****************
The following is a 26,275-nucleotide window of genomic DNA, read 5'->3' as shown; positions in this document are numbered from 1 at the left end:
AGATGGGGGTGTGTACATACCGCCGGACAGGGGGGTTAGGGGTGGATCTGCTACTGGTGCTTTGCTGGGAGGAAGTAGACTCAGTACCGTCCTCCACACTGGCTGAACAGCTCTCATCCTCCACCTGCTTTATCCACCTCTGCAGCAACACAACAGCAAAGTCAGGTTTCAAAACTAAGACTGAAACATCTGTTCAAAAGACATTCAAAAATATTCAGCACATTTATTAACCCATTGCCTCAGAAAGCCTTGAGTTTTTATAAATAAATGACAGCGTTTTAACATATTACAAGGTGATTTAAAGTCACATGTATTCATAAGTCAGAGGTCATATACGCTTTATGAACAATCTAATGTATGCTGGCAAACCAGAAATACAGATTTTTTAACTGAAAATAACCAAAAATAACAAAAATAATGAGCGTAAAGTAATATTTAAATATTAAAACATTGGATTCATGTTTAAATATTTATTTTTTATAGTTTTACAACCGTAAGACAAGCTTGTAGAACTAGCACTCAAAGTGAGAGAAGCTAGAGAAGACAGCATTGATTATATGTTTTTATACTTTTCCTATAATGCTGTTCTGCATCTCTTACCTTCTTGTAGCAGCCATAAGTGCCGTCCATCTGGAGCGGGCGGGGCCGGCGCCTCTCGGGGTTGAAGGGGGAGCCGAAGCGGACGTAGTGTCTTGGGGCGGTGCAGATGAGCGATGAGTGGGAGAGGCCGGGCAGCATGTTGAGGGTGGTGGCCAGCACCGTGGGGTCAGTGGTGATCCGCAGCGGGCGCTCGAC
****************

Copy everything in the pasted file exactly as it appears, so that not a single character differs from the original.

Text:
The following is a 26,275-nucleotide window of genomic DNA, read 5'->3' as shown; positions in this document are numbered from 1 at the left end:
AGATGGGGGTGTGTACATACCGCCGGACAGGGGGGTTAGGGGTGGATCTGCTACTGGTGCTTTGCTGGGAGGAAGTAGACTCAGTACCGTCCTCCACACTGGCTGAACAGCTCTCATCCTCCACCTGCTTTATCCACCTCTGCAGCAACACAACAGCAAAGTCAGGTTTCAAAACTAAGACTGAAACATCTGTTCAAAAGACATTCAAAAATATTCAGCACATTTATTAACCCATTGCCTCAGAAAGCCTTGAGTTTTTATAAATAAATGACAGCGTTTTAACATATTACAAGGTGATTTAAAGTCACATGTATTCATAAGTCAGAGGTCATATACGCTTTATGAACAATCTAATGTATGCTGGCAAACCAGAAATACAGATTTTTTAACTGAAAATAACCAAAAATAACAAAAATAATGAGCGTAAAGTAATATTTAAATATTAAAACATTGGATTCATGTTTAAATATTTATTTTTTATAGTTTTACAACCGTAAGACAAGCTTGTAGAACTAGCACTCAAAGTGAGAGAAGCTAGAGAAGACAGCATTGATTATATGTTTTTATACTTTTCCTATAATGCTGTTCTGCATCTCTTACCTTCTTGTAGCAGCCATAAGTGCCGTCCATCTGGAGCGGGCGGGGCCGGCGCCTCTCGGGGTTGAAGGGGGAGCCGAAGCGGACGTAGTGTCTTGGGGCGGTGCAGATGAGCGATGAGTGGGAGAGGCCGGGCAGCATGTTGAGGGTGGTGGCCAGCACCGTGGGGTCAGTGGTGATCCGCAGCGGGCGCTCGAC